Part of receiving medical care is the dialog between doctor and patient. In some cases, other health care professionals, like nurses or similar staff, may step in to answer questions and make recommendations. When a person is ill or has an injury, there is often a few options in terms or care, or there may only be one option. Before a person goes through with their treatment decision, the appropriate healthcare provider must notify the patient of the potential benefits and potential risks of the treatment or procedure.
This is what’s known as informed consent. Informed consent is made up on two parts, the first being that the information about the treatment or procedure was communicated to the patient. Secondly, the patient must give consent that they understand the procedure and are willing to move forward. Failure of the healthcare provider to give either the information or to receive the consent could mean that informed consent was not successfully achieved.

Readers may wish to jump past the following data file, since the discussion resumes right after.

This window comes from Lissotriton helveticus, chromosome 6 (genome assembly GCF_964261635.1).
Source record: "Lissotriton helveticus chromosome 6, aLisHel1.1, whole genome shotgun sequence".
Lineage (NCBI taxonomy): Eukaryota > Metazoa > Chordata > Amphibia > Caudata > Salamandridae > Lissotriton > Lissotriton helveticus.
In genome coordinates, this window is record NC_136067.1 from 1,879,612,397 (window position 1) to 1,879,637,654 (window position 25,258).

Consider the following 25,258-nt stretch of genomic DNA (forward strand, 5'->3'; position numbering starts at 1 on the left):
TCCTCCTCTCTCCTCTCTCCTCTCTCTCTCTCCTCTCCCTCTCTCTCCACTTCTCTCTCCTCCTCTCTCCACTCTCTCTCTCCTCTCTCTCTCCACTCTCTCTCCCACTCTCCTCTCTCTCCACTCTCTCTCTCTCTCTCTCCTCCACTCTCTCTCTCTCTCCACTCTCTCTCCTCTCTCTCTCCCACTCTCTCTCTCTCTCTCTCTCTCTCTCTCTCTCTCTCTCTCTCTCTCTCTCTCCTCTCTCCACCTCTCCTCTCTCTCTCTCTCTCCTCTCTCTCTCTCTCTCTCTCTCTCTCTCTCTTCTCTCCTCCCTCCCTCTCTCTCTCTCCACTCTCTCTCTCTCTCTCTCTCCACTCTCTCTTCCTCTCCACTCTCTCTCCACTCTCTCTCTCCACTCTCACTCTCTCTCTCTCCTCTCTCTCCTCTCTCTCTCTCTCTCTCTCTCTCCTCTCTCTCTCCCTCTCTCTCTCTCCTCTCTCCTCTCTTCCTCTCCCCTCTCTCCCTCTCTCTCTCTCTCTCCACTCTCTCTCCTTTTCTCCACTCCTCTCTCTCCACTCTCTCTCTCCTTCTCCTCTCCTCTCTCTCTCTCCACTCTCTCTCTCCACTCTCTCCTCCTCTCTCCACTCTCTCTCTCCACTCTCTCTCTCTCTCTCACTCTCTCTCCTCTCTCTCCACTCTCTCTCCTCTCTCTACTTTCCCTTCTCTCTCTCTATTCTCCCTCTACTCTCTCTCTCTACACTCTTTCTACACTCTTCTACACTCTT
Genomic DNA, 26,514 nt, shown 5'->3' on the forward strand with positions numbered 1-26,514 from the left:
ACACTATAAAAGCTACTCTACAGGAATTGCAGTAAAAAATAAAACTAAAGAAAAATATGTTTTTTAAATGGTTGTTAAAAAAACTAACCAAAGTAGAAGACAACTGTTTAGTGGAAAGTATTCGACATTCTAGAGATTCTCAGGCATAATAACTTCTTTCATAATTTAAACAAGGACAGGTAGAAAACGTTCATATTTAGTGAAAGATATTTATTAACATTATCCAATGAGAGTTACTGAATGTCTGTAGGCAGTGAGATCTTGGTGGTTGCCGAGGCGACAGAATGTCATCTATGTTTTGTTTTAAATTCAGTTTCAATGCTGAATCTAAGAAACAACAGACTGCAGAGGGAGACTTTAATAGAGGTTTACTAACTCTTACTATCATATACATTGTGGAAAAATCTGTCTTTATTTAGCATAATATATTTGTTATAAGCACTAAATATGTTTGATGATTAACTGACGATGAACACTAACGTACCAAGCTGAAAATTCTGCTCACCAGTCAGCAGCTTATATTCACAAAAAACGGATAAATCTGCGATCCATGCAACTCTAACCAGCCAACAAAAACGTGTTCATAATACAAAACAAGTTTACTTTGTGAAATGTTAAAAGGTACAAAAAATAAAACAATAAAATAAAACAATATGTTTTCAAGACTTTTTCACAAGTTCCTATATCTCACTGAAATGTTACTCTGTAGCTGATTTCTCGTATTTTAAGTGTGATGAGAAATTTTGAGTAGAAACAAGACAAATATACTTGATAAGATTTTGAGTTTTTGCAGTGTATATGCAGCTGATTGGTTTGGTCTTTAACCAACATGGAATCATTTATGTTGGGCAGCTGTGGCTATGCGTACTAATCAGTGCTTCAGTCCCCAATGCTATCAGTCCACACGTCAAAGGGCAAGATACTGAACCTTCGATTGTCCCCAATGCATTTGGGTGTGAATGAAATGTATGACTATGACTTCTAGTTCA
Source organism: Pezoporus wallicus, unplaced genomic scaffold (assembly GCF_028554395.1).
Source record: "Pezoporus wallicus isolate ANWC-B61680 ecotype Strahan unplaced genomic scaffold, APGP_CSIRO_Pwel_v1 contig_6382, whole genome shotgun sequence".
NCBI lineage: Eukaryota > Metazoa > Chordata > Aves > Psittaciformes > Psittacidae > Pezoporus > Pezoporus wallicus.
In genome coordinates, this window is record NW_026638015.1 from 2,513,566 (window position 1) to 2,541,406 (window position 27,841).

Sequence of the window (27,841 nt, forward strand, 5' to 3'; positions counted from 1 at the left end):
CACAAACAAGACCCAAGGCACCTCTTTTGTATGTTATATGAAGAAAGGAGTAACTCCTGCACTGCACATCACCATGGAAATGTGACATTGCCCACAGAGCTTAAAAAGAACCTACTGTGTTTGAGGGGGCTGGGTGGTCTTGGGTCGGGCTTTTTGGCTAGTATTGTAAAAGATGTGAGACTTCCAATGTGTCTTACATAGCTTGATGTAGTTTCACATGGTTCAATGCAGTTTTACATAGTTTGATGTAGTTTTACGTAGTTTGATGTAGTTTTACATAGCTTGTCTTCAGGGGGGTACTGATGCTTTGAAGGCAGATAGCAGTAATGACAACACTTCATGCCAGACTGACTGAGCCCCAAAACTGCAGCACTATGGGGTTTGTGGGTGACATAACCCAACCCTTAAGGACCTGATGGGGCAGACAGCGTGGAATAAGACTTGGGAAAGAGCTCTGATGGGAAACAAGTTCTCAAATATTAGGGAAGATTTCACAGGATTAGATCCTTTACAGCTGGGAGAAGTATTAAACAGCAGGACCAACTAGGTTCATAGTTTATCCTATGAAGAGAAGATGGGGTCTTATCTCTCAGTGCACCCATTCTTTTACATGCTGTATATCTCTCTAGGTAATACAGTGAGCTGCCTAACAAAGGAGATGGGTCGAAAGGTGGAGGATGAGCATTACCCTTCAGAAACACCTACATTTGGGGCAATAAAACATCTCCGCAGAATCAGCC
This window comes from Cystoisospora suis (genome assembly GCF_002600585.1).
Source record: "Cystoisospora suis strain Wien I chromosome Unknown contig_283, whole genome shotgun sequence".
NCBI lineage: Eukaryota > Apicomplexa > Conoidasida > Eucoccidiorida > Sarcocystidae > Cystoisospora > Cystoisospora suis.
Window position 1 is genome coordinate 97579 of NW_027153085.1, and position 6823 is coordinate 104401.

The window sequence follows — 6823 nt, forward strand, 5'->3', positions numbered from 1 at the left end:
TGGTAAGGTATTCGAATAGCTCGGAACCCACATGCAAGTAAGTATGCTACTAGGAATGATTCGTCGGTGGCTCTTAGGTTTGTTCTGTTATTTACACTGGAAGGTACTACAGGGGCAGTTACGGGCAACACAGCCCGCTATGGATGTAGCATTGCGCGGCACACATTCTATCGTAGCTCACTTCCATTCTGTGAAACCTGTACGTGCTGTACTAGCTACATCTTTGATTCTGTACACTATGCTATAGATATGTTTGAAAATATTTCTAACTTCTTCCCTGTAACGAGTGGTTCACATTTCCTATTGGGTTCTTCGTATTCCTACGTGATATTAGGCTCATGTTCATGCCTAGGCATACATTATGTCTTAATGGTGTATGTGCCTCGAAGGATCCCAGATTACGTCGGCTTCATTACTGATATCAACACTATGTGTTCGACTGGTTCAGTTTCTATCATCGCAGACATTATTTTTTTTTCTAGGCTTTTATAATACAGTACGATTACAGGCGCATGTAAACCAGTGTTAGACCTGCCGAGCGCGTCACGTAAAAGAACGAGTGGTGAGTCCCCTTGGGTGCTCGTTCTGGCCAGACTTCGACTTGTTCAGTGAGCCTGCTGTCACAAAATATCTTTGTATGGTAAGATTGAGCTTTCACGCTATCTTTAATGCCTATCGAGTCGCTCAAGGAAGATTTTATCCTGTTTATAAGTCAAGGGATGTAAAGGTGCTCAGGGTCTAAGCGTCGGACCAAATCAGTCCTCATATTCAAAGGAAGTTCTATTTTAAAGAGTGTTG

Beyond understanding the potential benefits or risks associated with a medical procedure or treatment, it’s important that the patient understand any alternatives. Alternatives may not be the first recommendation of the healthcare provider for a variety of reasons, but a patient need know they exist. Failure to do so could give grounds for a medical malpractice case against a doctor, healthcare facility or related party.
They say knowledge is power, and when it comes to your health, there is nothing more powerful that understanding your options. It can help bring you to the perfect healthcare solution to deal with any recent diagnosis or injury one may have. Keep in mind, one doctor’s recommendations and diagnosis can differ from another doctor’s diagnosis and recommendations when getting a second opinion. Understand all the options and healthcare providers are required to get informed consent in most cases.